Now that summer has (unofficially) started -- along with the concomitant traffic -- it's time to make sure you have the right gadgets to ease your sunny sojourns. Here's four of the better electronic gimcracks I've been testing over the past few months.
1. Garmin Nuvi 3597LM, $350
Nothing can spoil a road trip faster than taking a wrong turn (okay, flat tires aren't much fun either). As good as some smart phone navigation apps are, dedicated portable nav devices are still more convenient and reliable. One model from Garmin, the Nuvi 3597LM, even improves on the stilted spoked directions of old. It now features something the company calls "real directions,” which use more colloquial commands, such as “turn right at the gas station” rather than “turn right in 400 feet” (as if any of us could judge distances so precisely). Better still, an improved magnetic windshield mount clicks the 5-inch screen onto its support arm without fumbling. Oh, and so that you won't have to pay again next summer, Garmin includes free map updates for life.
2. Sony NEX-3N, $450
Nothing replaces a full-featured camera -- not even the best smartphone -- when it comes to capturing the grandeur of the Roman Coliseum or the ineffable beauty of a Sardinian sunset. But let's face it: hauling around a D-SLR with a honking lens on your peregrinations is a pain in the neck. Smaller, interchangeable lens models (versus point-and-shoots) are a good compromise, and the Sony NEX-3N is one of the most flexible and easiest to carry and use.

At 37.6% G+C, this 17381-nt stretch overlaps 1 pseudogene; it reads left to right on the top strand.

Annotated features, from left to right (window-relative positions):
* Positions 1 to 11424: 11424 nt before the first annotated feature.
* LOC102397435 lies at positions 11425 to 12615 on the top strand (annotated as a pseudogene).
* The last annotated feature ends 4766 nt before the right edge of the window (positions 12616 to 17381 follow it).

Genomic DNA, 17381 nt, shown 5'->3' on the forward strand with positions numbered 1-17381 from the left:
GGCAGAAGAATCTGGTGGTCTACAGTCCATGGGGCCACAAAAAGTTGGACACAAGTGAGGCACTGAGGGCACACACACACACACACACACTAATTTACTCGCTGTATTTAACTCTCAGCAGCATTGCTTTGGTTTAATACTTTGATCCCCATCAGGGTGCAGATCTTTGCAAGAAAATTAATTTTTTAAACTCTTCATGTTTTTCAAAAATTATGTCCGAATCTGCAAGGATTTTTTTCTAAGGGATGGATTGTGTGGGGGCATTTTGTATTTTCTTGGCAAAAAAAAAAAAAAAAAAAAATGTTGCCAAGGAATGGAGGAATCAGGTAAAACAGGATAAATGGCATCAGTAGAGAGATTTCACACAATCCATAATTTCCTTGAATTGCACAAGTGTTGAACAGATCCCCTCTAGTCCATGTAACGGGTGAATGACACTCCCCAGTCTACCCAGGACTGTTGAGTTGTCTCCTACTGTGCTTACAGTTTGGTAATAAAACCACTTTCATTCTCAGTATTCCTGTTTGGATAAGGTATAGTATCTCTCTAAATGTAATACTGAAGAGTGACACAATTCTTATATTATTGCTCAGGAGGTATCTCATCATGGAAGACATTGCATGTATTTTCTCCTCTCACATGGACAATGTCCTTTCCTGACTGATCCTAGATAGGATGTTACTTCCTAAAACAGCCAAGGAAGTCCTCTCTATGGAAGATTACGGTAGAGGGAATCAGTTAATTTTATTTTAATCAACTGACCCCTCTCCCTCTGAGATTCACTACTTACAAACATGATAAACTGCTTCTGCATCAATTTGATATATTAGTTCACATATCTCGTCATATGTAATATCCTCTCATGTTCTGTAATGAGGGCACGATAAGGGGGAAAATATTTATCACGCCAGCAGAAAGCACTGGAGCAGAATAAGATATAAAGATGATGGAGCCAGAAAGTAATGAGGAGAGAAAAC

The camera has a 16.1-megapixel sensor, a built-in flash, and an LCD viewer that flips around for those Kilroy-was-here self-portraits. Included is a 16-50 mm power zoom lens that responds smoothly to a built-in zoom rocker (a particularly welcome touch). When you want to go manual or add effects, the on-screen menus and options are quickly mastered. The whole package turns out to be an excellent way to take stunning shots that will make your Facebook friends jealous that you're on vacation and they're not.
3. iFi Smart Tag, $30 for iOS; $35 for Android
Harried parents and forgetful vacationers are wont to overlook that all-important tote bag or set of keys. Naturally, there are also gadgets to prevent such travel trauma. One straightforward memory enhancer is the iFi Smart Tag. About the size of a standard key fob, the electronic tag hooks onto a bag or set of car keys and then connects via Bluetooth to a smart phone. Thereafter, should you and your precious possessions be separated by more than 30 feet, an alarm will sound on the phone. If your bag has grown legs and is walking away from you, the device will also mark its last known location on a Google map. Conversely, if you can't remember where you left your purse or keys with the Smart Tag, you can ping it from your smart phone to beep-out its location.
Unfortunately, it won't keep tracking your prized possession if the item is stolen and the perpetrator manages to get beyond the 30-foot radius, but the iFi is a simple, inexpensive solution for those senior moments. Just remember to charge it at night.
4. Blue Ant Q3, $100
Even though laws against it are not ubiquitous, picking up a phone while you're behind the wheel is always a bad idea. If you've got to talk, get a Bluetooth earpiece. Blue Ant's Q3 has some nifty voice-control features that might even persuade you to use it all the time. It automatically goes into pairing mode, for example, taking you through the process with voice commands. It also responds to a raft of spoken commands, such as "call back" and "check battery," which tells you not only the earpiece's power level (it's rated for 7 hours of talk) but also that of your smart phone. When a text comes in, the device will even read it to you. The Q3 also works with Apple's Siri and Google Voice.
Blue Ant uses a dual-microphone system for noise cancellation. It's reasonably effective but don't expect it to drown out nagging children.
John R. Quain is a personal tech columnist for FoxNews.com. Follow him on Twitter @jqontech or find more tech coverage at J-Q.com.